By Paul B. Janeczko, Poet and Anthropologist

I love to visit schools and talk to young readers and writers about poetry. These visits give me the chance to preach. And I love to preach. I love to preach about the possibilities of Paul B. Janeczkopoetry. I find that too many readers, of all ages, have a very narrow view of poetry. Some readers think that poems must rhyme. Others believe that a good poem must follow a pattern, like a sonnet or a haiku. And there are still those whose feel that poems are all long, boring and stupid. Of course, some poems rhyme and some poems follow a form, and, alas, some poems are long, boring and stupid. But they don’t need to be. So, a big part of my job as a poet and a collector of poems is to create the books that will show readers the possibilities of poetry.

I want readers to see that poetry is accessible, that it’s something that captures experiences, that it captures the meanings in life, and that it communicates with language wild and marvelous. I want kids to know that poems can narrate, provoke, console and even commemorate. Good poetry explodes with possibilities, and we must share those possibilities with young people.Firefly July by Paul B. Janeczko - Booksource

I’ve come to realize that one of the reasons I create poetry anthologies is to give readers, kids or not, the chance to experience the possibilities of poetry. I want young readers to see that poetry has functions other than to puzzle, intimidate and infuriate. Poetry can mesmerize, mock and mimic. Poetry can celebrate. Poetry can, of course, narrate the stories of our lives.

I never want my latest anthology to be just “another poetry anthology.” Rather, I want each anthology to show students and teachers different types of poems. For example, I created Firefly July: A Year of Very Short Poems, my latest anthology, because I wanted kids and teachers to see that when it comes to poetry, size doesn’t matter. That a good poem can capture a stunning image in few words. Indeed, each of my recent poetry anthologies spotlights the possibilities of poetry. For example:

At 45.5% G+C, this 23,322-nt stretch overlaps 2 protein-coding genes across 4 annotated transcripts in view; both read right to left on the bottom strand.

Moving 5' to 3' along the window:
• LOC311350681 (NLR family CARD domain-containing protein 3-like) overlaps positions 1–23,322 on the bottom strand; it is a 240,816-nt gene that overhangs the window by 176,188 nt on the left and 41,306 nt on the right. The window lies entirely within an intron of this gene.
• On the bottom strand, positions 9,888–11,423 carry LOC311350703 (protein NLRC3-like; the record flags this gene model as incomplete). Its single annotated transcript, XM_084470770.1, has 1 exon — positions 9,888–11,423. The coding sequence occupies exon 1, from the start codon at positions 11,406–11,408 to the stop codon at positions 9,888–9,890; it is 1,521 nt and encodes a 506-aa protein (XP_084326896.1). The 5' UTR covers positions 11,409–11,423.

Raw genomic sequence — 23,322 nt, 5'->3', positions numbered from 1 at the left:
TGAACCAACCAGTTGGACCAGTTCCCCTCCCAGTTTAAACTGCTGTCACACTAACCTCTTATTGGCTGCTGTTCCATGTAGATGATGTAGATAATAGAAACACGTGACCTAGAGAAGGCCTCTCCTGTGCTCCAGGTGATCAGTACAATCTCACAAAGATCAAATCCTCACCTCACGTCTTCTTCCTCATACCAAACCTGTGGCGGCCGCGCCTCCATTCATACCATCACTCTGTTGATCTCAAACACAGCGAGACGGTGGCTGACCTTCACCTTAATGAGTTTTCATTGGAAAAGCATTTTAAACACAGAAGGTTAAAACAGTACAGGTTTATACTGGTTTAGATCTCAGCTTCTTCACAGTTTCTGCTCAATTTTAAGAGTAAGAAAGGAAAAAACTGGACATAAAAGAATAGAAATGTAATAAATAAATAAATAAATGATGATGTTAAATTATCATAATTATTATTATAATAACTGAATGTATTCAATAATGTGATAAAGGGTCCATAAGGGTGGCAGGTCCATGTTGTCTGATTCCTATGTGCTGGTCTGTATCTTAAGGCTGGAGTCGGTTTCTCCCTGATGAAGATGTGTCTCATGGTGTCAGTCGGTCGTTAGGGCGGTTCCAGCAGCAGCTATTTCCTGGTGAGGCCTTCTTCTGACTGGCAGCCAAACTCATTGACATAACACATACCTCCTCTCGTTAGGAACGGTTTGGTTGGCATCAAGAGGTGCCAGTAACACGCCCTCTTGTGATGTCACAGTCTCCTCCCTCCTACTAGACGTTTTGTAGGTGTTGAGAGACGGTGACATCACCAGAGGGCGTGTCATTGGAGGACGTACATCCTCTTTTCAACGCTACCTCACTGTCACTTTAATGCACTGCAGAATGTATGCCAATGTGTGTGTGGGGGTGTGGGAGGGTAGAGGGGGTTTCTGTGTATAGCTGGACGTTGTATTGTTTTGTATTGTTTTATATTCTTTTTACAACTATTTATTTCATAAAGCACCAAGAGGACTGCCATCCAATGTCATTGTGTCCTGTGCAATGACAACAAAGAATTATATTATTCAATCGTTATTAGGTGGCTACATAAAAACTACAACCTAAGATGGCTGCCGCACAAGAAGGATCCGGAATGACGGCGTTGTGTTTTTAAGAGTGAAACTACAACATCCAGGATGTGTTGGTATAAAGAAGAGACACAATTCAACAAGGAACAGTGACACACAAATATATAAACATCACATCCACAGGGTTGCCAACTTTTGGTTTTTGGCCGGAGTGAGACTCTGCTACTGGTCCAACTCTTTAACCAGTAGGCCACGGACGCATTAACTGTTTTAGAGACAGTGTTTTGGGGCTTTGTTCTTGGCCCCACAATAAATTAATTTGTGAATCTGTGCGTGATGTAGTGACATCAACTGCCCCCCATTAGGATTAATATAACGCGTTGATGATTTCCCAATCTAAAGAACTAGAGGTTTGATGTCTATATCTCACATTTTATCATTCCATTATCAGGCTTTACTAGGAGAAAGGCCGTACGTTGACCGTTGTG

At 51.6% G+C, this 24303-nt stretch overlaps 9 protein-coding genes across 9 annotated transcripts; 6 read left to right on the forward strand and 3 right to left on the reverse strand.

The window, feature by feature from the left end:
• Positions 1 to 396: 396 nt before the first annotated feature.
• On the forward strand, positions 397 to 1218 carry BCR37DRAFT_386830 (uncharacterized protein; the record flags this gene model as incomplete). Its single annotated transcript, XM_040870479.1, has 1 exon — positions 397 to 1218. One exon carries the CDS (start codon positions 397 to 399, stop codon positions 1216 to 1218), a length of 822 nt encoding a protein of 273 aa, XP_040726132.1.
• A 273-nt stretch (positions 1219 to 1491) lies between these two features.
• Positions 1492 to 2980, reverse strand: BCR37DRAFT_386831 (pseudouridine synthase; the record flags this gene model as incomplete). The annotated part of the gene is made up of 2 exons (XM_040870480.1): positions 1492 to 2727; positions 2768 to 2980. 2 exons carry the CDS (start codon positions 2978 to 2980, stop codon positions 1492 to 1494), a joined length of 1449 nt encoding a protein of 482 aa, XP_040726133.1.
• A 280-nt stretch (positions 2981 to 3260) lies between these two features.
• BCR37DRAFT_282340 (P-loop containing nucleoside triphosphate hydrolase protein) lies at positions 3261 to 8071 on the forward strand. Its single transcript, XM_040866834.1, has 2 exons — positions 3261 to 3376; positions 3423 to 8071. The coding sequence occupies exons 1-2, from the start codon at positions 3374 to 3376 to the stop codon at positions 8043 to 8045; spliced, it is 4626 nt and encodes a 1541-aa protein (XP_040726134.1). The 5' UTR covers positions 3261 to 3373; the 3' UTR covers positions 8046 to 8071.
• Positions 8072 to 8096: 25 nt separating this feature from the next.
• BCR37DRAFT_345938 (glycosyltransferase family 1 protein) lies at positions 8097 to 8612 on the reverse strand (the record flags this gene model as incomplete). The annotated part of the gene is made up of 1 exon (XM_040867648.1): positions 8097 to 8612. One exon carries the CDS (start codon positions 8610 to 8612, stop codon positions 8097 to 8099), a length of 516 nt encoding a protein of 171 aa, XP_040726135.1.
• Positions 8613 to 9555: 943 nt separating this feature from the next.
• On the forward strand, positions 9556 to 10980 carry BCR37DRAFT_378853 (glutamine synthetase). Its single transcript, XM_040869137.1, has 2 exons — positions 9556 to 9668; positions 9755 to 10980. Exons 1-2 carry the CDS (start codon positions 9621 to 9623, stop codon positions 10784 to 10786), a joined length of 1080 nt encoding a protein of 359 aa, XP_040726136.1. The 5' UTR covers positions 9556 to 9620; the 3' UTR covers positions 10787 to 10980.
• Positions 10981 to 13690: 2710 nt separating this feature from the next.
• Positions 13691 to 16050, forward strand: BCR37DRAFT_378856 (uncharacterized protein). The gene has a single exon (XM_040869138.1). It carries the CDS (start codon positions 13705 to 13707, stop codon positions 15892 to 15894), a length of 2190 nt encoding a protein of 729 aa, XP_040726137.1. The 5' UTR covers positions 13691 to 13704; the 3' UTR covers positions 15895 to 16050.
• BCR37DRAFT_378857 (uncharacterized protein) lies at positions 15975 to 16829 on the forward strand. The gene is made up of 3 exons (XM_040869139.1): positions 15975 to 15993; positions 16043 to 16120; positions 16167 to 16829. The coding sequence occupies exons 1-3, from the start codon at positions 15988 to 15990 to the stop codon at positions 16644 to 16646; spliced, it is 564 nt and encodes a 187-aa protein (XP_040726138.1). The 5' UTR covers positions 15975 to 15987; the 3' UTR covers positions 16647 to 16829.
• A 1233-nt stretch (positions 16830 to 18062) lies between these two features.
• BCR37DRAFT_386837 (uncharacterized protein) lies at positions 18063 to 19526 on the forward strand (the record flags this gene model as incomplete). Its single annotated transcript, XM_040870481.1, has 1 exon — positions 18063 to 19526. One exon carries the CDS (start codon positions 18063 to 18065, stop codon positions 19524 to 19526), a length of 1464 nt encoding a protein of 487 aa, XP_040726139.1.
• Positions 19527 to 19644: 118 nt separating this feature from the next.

A Poke In The I  - Paul B. Janeczko - Booksource A Poke in the I is a collection of concrete or shape poems.


A Kick in the Head is “an everyday guide to poetic forms,”
a treasure chest of poetic possibilities.
A Kick In The Head by Paul B. Janeczko - Booksource


A Foot In The Mouth by Paul B. Janeczko - Booksource A Foot in the Mouth includes poems that show the magic
of reading a poem aloud.


Dirty Laundry Pile is a book of persona or mask poems. Dirty Laundry Pile  by Paul B. Janeczko- Booksource


Hey, You! by Paul B. Janeczko Hey, You! contains poems of address.


The Death of the Hat contains poems through
history reflecting the time in which each poet lived.
The Death of the Hat by Paul Janeczko


It is up to all of us to allow young people plenty of opportunities to experience poetry. To feel what Robert Francis meant when he said, “One word cannot strike spark from itself; it takes at least two for that. It takes words lying side by side to breed wonders.” The choices we can give kids are nearly limitless. Kids can read and write: elegies, parodies, Paul B. Janeczko Quoterondeaux and plain odes, clerihew, haiku, epigrams and epitaphs, concrete poems, found poems, synonym poems, acrostic poems, light verse, blank verse, free verse, lyrics, limericks, epics, couplets and tercets, sonnets (Elizabethan and Italian), refrains and quatrains. Possibilities!

The best poems ask questions we all ask. The best poems are like life itself: they celebrate the grace of little things. The best poems are alive with intense, inventive language. Mark Twain said that the difference between the right word and the almost right word is like the difference between lightning and a lightning bug. Nowhere is that more crucial than in poetry.

When I am moved by a good poem, as I hope all readers are, I recall the words of Stanley Kunitz, who said that if we listen hard enough to poets, “who knows–we too may break into dance, perhaps for grief, perhaps for joy.”

Written by Paul B. Janeczko, poet and anthropologist. His numerous publications include poetry anthologies, guides for young writers and books for teachers. Find Paul on his Facebook page or on his website.